For the reasons mentioned above the calculated virtual magnetic poles can hardly deserve to be added to the data base for paleomagnetic poles, yet, they can be useful in terms of magnetic stratigraphy. The similarity of the virtual geomagnetic poles derived from the Barhemian-Aptian rocks to the standard North Eurasian poles of this age (some differences can easily be explained by sliding activity in the Volga region) and the coincidence of the pole determinations for the Barrhemian-Aptian in the Chernyi Zaton and Sengiley areas [Bazhenov and Shipunov, 1985] agree with the view of the primary magnetization.

Figure 12
Figure 13
Figure 14
5. An important argument in favor of the old nature of the magnetization is the "the criterion of external similitude'', that is, the identity of the paleomagnetic structure of the deposits of the same age in remote areas. The more the compared rock sequences differ in lithofacies and in lithostructures to which they belong, the more valuable is the outer similarity, as the proof of the Jn primary origin. The beds of the same age in the Hauterivian-Aptian rock sequences of the Middle Volga region show an almost identical magnetic zoning pattern (see Figures 12 and 13). On the whole the paleomagnetic pattern of the composite Hauterivian-Aptian rock sequence is in perfect agreement with the data available for the behavior of the Early Cretaceous geomagnetic field (Figure 14). However, the detailed magnetostratigraphic correlation between the Barrhemian-Aptian rocks of the Russian Platform and those from other regions (at the level of substages and zones) calls for a special discussion which is presented in the section that follows.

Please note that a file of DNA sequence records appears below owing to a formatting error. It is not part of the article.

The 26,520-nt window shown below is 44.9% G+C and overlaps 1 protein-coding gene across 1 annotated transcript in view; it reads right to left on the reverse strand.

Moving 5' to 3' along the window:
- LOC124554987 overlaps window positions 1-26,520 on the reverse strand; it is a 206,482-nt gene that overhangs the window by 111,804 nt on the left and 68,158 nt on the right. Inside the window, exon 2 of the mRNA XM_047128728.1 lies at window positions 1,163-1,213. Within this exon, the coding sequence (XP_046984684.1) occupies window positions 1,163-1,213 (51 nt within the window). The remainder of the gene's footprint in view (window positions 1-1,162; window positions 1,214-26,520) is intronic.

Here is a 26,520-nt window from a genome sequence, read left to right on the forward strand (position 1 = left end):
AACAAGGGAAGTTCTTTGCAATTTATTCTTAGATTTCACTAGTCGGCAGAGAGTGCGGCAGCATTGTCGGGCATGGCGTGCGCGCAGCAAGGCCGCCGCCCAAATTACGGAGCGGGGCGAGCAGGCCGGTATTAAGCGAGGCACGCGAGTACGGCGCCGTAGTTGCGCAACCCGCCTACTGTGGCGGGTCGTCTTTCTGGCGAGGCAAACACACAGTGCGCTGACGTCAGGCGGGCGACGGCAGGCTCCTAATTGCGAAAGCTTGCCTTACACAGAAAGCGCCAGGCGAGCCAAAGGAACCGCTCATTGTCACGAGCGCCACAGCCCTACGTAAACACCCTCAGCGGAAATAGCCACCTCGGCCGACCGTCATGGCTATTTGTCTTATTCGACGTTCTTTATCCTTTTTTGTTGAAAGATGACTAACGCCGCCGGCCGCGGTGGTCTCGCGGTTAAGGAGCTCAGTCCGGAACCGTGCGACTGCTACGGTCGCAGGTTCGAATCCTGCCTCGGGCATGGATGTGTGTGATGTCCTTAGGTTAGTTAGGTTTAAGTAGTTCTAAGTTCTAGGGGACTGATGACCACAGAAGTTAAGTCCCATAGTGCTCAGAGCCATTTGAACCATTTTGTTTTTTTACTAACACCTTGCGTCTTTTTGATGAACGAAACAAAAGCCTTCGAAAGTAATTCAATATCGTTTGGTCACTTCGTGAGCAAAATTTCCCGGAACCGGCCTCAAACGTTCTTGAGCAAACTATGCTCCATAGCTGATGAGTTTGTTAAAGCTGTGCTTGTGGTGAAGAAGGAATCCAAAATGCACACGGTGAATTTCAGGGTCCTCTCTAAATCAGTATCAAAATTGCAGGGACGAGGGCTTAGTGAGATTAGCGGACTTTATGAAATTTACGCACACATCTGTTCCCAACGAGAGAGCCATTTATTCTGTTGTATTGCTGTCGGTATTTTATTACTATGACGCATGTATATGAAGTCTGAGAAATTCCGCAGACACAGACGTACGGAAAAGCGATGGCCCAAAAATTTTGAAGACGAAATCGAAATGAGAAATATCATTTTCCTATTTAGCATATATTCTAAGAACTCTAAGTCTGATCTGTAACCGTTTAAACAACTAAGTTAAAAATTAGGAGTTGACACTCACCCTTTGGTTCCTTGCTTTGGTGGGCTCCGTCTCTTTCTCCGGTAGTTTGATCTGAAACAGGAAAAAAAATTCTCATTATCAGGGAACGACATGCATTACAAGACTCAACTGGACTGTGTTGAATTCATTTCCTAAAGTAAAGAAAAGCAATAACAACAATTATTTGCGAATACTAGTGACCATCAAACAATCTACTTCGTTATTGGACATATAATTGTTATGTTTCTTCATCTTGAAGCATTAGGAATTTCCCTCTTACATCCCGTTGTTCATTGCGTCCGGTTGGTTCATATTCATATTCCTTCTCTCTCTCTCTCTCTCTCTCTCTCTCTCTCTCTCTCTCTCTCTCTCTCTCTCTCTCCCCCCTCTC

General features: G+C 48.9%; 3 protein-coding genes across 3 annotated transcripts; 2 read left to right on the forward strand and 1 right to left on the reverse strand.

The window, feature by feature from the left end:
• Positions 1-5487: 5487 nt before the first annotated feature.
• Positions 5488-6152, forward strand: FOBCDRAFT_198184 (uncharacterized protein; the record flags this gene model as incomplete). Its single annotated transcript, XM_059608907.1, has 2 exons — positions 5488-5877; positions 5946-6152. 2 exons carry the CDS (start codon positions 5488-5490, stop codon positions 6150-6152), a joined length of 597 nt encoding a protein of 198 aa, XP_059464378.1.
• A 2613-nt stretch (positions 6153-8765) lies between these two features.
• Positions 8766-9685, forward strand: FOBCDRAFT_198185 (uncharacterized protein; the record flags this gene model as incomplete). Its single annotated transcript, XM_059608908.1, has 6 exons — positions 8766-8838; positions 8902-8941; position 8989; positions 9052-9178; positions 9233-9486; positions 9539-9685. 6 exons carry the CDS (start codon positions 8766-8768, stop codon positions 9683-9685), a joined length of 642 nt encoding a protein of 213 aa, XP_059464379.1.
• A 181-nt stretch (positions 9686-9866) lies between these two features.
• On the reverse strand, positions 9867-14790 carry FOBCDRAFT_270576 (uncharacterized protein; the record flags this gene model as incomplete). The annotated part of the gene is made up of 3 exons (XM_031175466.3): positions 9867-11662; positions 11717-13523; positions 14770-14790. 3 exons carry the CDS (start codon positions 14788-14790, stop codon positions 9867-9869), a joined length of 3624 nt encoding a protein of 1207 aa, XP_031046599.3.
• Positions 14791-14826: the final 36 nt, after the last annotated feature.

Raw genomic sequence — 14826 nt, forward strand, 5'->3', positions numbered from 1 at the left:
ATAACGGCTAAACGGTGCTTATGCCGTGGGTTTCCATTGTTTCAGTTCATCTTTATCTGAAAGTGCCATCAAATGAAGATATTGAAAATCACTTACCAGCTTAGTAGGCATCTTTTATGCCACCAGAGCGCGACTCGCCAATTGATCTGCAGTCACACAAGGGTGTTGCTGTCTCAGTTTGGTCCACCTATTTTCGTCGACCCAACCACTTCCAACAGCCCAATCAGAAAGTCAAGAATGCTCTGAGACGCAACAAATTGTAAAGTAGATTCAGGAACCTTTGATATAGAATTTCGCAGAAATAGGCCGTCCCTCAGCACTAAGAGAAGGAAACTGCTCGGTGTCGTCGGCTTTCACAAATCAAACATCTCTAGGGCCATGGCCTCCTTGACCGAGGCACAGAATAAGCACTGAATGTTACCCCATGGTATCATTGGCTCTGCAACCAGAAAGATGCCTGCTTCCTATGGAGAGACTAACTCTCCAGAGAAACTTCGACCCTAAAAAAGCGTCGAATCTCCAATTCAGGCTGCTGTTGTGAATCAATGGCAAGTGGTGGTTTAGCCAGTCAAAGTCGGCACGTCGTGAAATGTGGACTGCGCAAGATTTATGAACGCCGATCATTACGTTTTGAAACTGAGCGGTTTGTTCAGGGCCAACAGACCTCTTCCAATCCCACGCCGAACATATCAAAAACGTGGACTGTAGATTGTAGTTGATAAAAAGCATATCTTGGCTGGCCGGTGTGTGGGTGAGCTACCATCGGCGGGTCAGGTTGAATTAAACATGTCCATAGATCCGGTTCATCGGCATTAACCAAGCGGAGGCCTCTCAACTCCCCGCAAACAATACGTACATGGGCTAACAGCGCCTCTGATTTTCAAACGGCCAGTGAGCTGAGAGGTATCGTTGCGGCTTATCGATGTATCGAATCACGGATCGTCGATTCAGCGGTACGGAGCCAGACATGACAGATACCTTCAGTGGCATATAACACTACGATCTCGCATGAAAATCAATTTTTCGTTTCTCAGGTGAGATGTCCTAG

Each of the above tests, taken separately, does not provide a proof for the primary character of Jn, merely confirming this proposition indirectly. However, the whole package of independent observations, which agree with the ancient character of the magnetization, is a ponderable argument in favor of the fact that the sequence of the magnetic zones imprinted in the Saratov rock sequences is a good reflection of the Hauterivian-Aptian geomagnetic field.

Paleomagnetic Characteristics

The composite magnetostratigraphic section of the Hauterivian-Aptian rocks in the Volga region consists of eight magnetic zones: four of normal polarity (N) and four of reversed polarity (R) (Figure 12).

The first zone of normal polarity N1h (about 5 m) corresponds to the lower rocks of the Speetoniceras versicolor zone (versicolor subzone and possibly the base of the coronatiformis subzone) of the upper Hauterivian rocks (lower part of member II). Its fragments have been recorded in the section of the Zakharievskii Mine section (Site 2350) (Figure 2). It appears that this magnetic zone (versicolor subzone) includes the r -interval recorded in the same section (Figure 2).

The next reverse polarity R(h) zone (about 15 m) embraces the top of the S. versicolor zone (coronatiformis, inversum, pavlowae subzone) and possibly the lower rocks of the Milanowskia speetonensis zone of the upper Hauterivian (the larger part of member II and the lower part of member III). This magnetic zone was also recorded in fragments in the area of the Zakharievskii Mine (Sites 2350 and 2352) (Figure 2).

The N 1 (h) and R(h) zones cannot be mapped reliably using these data alone, because member II is least favorable in paleomagnetic respect. However, the similar two-zone magnetic polarity structure of the S. versicolor zone has been proved reliably in Well 204 (Saratov Zavolzhie), where the exact stratigraphic position of this interval was determined exactly using the finds of Speetoniceras cf. coronatiforme (M. Pavlowa) (Figure 13).